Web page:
It may not be fun for viewers to be reminded that children in America actually deal with these things, but the reality is that “On My Block” is pushing the boundaries of representation to illustrate that the kind of TV drama everyone is used to watching has actual, real world counterparts.
Despite the focus on these issues, “On My Block” doesn’t overshadow the personalities or individual challenges of the characters. I mentioned balance before; everything about this show is a balancing act.
Too much romantic high school drama and the characters’ lives aren’t realistic. Too much real-world trauma and the characters become only a vessel of their environment. Maintaining both the tumultuous relationships that high school can bring and the consequences of simply being non-white and alive in a not-so-rich part of town is difficult but tremendously rewarding for audiences and storytellers alike.
Luckily, “On My Block” isn’t all drama and heartbreak. There are ample amounts of humor throughout, particularly Jamal’s obsession with the rumor of a hidden treasure that was stolen from a skating rink in the ’80s and supposedly buried somewhere nearby. This little side-plot develops into a full-fledged adventure and adds a bit of fun suspended disbelief to an otherwise rather gritty reality.
Each character even has their own unique comedic vibe, from Ruby’s oblivious discussion with Cesar’s older brother (which, in the end, pulls Cesar further into gang life), to Monse’s frustrated digs at Ruby and Jamal when they are being a little too juvenile. Most importantly, the five characters all love each other wholeheartedly, and the most heart-wrenching problems come from the fact that they can’t always help one another.
Even with all of the praiseworthy aspects of “On My Block,” the series does have its downfalls. One of the fanbase’s biggest qualms is that Ronni Hawk, who plays Olivia, is not Latina like her character and appears to support Donald Trump, a known advocate for deporting immigrants. The issues of immigration, deportation and identity are central this character, and the gaping inconsistencies between actor and character are driving fans to call for recasting.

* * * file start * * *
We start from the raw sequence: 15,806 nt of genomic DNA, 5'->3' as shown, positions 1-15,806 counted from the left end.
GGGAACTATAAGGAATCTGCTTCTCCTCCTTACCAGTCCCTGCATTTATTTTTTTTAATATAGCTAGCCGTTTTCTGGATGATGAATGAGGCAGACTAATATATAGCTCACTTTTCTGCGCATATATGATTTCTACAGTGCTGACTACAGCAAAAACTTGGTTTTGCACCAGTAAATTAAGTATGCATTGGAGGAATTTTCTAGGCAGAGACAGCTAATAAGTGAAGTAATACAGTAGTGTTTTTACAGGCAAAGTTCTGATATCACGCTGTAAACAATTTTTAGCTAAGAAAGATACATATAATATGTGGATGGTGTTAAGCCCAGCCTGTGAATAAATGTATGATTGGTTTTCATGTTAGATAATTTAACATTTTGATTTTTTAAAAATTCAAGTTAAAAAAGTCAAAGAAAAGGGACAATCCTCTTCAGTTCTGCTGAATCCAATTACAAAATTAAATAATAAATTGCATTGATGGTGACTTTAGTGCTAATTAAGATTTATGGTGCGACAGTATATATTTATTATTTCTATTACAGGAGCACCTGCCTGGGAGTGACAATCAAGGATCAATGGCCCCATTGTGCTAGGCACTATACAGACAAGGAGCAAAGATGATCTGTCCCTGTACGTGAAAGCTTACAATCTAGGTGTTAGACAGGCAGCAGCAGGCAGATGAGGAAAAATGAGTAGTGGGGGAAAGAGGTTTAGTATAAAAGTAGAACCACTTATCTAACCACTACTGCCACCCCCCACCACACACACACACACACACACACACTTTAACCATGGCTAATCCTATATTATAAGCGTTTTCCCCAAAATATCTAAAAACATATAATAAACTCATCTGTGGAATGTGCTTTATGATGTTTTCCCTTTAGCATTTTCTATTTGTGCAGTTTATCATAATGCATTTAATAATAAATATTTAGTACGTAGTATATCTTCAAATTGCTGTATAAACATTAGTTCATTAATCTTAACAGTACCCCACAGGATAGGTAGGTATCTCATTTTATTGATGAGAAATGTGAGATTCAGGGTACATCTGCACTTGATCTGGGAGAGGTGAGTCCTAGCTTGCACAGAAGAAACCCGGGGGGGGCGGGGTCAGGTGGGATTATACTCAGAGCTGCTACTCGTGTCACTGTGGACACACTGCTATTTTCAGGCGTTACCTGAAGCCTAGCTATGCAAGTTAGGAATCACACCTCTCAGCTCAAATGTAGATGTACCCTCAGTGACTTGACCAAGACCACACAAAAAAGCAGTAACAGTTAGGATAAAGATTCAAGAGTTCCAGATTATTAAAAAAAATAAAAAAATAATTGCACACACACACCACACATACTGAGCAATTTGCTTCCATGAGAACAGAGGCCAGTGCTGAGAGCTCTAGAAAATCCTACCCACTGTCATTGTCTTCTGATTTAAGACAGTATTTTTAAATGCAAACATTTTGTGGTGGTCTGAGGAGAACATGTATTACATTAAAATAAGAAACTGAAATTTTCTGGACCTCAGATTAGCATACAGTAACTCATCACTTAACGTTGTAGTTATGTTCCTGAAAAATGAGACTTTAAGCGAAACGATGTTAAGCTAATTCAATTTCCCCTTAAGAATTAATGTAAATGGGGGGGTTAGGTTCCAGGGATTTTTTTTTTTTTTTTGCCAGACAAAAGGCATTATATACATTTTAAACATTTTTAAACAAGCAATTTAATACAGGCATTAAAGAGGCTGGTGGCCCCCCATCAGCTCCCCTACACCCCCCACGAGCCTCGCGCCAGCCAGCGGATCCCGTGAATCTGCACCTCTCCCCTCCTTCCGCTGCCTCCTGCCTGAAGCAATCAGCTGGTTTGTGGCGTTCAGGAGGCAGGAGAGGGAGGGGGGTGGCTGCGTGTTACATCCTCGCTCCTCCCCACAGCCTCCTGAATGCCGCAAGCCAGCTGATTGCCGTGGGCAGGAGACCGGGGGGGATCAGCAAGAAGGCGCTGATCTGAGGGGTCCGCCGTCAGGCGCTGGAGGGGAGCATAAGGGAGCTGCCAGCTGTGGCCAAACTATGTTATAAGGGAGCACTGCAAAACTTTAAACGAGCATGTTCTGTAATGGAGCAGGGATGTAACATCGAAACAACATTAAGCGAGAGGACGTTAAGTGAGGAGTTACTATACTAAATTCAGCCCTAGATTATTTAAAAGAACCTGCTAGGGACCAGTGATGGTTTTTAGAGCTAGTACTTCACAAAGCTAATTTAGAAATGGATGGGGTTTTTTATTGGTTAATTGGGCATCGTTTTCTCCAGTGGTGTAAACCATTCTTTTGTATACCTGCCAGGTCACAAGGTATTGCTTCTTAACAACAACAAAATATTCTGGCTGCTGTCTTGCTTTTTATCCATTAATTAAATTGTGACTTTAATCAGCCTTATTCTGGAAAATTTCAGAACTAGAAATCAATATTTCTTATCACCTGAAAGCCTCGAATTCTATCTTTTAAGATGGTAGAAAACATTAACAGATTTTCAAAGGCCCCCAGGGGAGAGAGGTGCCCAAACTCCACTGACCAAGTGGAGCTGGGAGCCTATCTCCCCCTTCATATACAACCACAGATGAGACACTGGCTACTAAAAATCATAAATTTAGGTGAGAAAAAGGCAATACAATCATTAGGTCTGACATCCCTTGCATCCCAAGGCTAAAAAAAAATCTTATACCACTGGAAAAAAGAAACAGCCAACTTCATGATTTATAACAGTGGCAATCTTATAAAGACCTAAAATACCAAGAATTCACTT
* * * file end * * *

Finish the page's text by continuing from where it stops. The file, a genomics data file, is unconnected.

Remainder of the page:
Still, the show has numerous merits outside of a faulty casting decision. By working through representation issues, such as the casting of Ronni Hawk, in future seasons, “On My Block” could become a role model for other popular programs, and likely would gain an even more supportive fanbase. Just as the series itself points out, mistakes can be learned from and there are numerous chances to grow.
The continued potential for “On My Block” is one huge reason that fans are desperate for a second season in the near future. Thankfully, the show has been renewed, and while I’m sure fans understand that it takes time to film and edit, everyone is itching for that next set of episodes to appear as quickly as they can.
For those who haven’t watch the first season of “On My Block” yet, I’ll just say that a devastating, highly relevant cliffhanger ended the final episode, and the outcome that event is yet to be revealed.